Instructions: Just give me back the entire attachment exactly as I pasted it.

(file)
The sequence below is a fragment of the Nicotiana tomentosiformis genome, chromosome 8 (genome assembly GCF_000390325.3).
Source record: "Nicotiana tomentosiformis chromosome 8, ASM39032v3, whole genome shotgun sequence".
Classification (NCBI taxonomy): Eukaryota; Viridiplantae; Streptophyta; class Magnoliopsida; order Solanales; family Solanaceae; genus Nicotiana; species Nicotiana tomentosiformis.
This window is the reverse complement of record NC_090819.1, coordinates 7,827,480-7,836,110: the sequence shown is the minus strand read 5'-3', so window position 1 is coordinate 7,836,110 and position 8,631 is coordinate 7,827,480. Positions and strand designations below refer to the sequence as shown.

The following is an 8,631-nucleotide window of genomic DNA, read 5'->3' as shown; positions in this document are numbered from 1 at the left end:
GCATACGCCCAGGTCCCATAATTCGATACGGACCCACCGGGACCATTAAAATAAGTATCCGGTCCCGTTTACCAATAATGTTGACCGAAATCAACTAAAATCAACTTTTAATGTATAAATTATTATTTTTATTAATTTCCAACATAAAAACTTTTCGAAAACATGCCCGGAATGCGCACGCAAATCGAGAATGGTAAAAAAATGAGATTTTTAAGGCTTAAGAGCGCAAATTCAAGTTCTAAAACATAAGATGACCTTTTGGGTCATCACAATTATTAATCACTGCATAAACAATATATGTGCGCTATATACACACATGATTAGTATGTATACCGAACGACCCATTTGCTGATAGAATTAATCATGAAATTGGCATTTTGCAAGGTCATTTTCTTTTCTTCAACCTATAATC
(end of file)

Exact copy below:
The sequence below is a fragment of the Nicotiana tomentosiformis genome, chromosome 8 (genome assembly GCF_000390325.3).
Source record: "Nicotiana tomentosiformis chromosome 8, ASM39032v3, whole genome shotgun sequence".
Classification (NCBI taxonomy): Eukaryota; Viridiplantae; Streptophyta; class Magnoliopsida; order Solanales; family Solanaceae; genus Nicotiana; species Nicotiana tomentosiformis.
This window is the reverse complement of record NC_090819.1, coordinates 7,827,480-7,836,110: the sequence shown is the minus strand read 5'-3', so window position 1 is coordinate 7,836,110 and position 8,631 is coordinate 7,827,480. Positions and strand designations below refer to the sequence as shown.

The following is an 8,631-nucleotide window of genomic DNA, read 5'->3' as shown; positions in this document are numbered from 1 at the left end:
GCATACGCCCAGGTCCCATAATTCGATACGGACCCACCGGGACCATTAAAATAAGTATCCGGTCCCGTTTACCAATAATGTTGACCGAAATCAACTAAAATCAACTTTTAATGTATAAATTATTATTTTTATTAATTTCCAACATAAAAACTTTTCGAAAACATGCCCGGAATGCGCACGCAAATCGAGAATGGTAAAAAAATGAGATTTTTAAGGCTTAAGAGCGCAAATTCAAGTTCTAAAACATAAGATGACCTTTTGGGTCATCACAATTATTAATCACTGCATAAACAATATATGTGCGCTATATACACACATGATTAGTATGTATACCGAACGACCCATTTGCTGATAGAATTAATCATGAAATTGGCATTTTGCAAGGTCATTTTCTTTTCTTCAACCTATAATC